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Publisher's Summary

Star-trading Clan Korval - known to Terrans as the Tree-and-Dragon Family and to the locals simply as the Dragon - has been convicted of crimes against the homeworld. No matter that one of the "crimes" consisted of saving the elitist planet of Liad from very real internal threats, the Council of Clans wanted Korval heads to roll. Unfortunately for the council, the Dragon's allies conspired to impose a milder punishment for saving the world: banishment rather than execution.
Now relocated to the free-for-all world of Surebleak, the Dragon is under contract to keep the Port Road open to all traffic and to back the New Bosses in imposing law and order on a society originally based on larceny and assassination. This modest rustication is going surprisingly well until Korval discovers that the enemy they'd sought to destroy wasn't quite destroyed. And is more determined than ever to eradicate Korval.
While the banishment killed no one initially, many of Korval's trading allies are spooked. Some are reneging on ancient agreements, leaving the Dragon to make its own way. The clan's efforts to stealthily recruit new allies is going haywire, and a secret death toll is rising even as the clan's adherents endure increasing exposure to danger and deceit off world.
To make matters worse, an active portion of Surebleak's native population liked the Old Ways just fine and are conspiring to take the New Bosses - and the Dragon - down and are sure they have the firepower and people to do it.
The exiled Dragon has to make an urgent choice: accept an alliance with criminals or face down each and every enemy in person, one by one.
©2015 Sharon Lee & Steve Miller (P)2015 Audible, Inc.
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Critic Reviews

"[S]prawling and satisfying.... Space opera mixes with social engineering, influenced by Regency-era manners and delicate notions of honor.... [I]t's like spending time with old friends...." (Publishers Weekly)
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Customer Reviews

Most Helpful

By Kindle Customer on 06-03-15

Korval on Surebleak, many story lines progress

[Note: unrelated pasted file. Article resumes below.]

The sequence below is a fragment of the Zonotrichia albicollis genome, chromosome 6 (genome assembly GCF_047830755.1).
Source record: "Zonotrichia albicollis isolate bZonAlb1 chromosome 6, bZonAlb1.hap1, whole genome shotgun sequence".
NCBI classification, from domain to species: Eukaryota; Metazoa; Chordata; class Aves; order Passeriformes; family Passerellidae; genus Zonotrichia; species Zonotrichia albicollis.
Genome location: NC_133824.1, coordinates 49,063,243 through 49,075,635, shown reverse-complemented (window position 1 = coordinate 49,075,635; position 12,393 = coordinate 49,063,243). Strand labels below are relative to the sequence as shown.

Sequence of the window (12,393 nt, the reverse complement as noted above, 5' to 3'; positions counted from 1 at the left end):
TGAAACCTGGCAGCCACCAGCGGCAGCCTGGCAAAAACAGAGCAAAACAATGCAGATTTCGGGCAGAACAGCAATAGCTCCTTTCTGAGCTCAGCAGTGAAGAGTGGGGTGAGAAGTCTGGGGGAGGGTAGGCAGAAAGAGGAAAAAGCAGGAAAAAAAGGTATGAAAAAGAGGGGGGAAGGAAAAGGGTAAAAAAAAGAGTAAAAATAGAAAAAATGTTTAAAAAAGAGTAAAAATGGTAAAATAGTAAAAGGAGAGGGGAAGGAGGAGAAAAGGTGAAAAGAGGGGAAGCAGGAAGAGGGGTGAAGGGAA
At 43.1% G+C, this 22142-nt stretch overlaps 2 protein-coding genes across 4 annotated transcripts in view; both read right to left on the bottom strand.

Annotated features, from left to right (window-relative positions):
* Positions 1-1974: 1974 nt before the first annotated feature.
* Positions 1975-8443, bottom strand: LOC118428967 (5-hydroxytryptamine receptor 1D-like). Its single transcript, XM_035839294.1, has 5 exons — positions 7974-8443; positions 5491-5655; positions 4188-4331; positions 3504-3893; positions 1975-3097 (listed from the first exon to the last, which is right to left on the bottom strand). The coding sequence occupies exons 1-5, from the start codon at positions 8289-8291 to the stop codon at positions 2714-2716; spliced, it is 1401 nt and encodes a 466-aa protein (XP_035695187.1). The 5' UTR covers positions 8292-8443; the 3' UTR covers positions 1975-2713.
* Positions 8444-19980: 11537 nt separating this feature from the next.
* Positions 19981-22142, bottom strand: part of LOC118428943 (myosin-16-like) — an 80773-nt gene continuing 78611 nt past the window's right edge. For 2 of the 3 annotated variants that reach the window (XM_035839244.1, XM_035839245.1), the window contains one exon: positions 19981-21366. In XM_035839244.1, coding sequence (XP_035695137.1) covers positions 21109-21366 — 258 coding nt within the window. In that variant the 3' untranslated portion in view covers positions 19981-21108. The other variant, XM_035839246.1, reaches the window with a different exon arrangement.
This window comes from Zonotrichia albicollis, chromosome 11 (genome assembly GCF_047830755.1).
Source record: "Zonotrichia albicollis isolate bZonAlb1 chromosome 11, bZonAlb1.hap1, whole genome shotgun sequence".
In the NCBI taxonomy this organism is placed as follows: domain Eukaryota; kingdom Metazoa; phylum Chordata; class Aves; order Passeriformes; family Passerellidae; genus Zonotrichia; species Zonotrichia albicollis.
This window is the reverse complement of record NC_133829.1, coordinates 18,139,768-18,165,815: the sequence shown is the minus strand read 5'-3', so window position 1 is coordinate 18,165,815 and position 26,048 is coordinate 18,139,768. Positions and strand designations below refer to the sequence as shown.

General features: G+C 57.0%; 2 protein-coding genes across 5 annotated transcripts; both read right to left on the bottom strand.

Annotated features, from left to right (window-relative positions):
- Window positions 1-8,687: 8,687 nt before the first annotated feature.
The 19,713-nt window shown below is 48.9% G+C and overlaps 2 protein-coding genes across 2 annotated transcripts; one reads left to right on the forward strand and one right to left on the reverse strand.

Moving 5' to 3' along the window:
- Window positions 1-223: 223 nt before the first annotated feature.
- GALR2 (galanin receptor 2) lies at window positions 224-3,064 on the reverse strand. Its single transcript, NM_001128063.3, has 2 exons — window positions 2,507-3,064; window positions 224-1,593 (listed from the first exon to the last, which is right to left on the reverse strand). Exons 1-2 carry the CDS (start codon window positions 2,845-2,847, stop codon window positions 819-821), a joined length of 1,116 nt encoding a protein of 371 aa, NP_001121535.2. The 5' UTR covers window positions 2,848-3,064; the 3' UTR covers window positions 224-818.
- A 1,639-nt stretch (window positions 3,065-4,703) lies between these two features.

Dragon in Exile continues the story of Clan Korval on their new home of the planet Surebleak. Almost all the various storylines progress in this book with the exception of Theo Waitley and Bechemo, who appear, but where we don't get a lot that moves their story forward. This is an excellent addition to the Liaden Universe from Sharon Lee and Steve Miller and the story is highly recommended. The narration from Stephen T. Collins is not his best. He still seems to be struggling with his sense of pace and narrative volume, though it's certainly better than his last Liaden reading, Trade Secret. I'm disappointed in Mr. Collins, because I know he can do better.

But please, don't let that minor complaint slow you down. This is an excellent addition to the Liaden Universe and highly recommended.

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9 of 9 people found this review helpful


By mike on 06-11-15

Is there a plot?

I'm a huge fan of Lee and Miller. I've even bought Audible editions of books that I've read. This is the first book of theirs that I've been disappointed in. There doesn't seem to be any plot arc. Problems pop up but are quickly dealt with. There doesn't seem to be a main character in the book. It pops back and forth between too many people to offer any continuity.

I'm totally disappointed in Mr. Collins as a reader, which is a shame because, with the right book, I think he could be very good. The problem is with his handling of the Liaden characters. Since Liaden speech is quite formal, I can understand his choice of using an upper class British accent for those characters. The idea is fine. The execution falls way short.

First, the accent isn't that good. It might be good enough to carry one character but not the numbers involved here. He has only one accent pattern. He does manage to distinguish the voices by tone and speed, but the inflection stays the same between characters. And, that's not the worse part.

He seems unable to both maintain the accent and carry the delicious subtlety of speach that I've come to love from most members of Clan Korval. The biggest shame comes when rendering Val Con. The exquisite, self-deprecating humor and irony I expect from Val Con has been brutally smothered. He comes across as a tedious stuffed shirt, but not as much as does Pat Rin, who sounds like the most pompous bore imaginable. Come on, this is Boss Conrad, who clawed his way up through the cesspool of humorless. Mannered is one thing. Snooty beyond bearing is another.

If you need a Liaden fix, this is just sufficient. If you are new to Lee and Miller's work, please don't start here

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7 of 7 people found this review helpful

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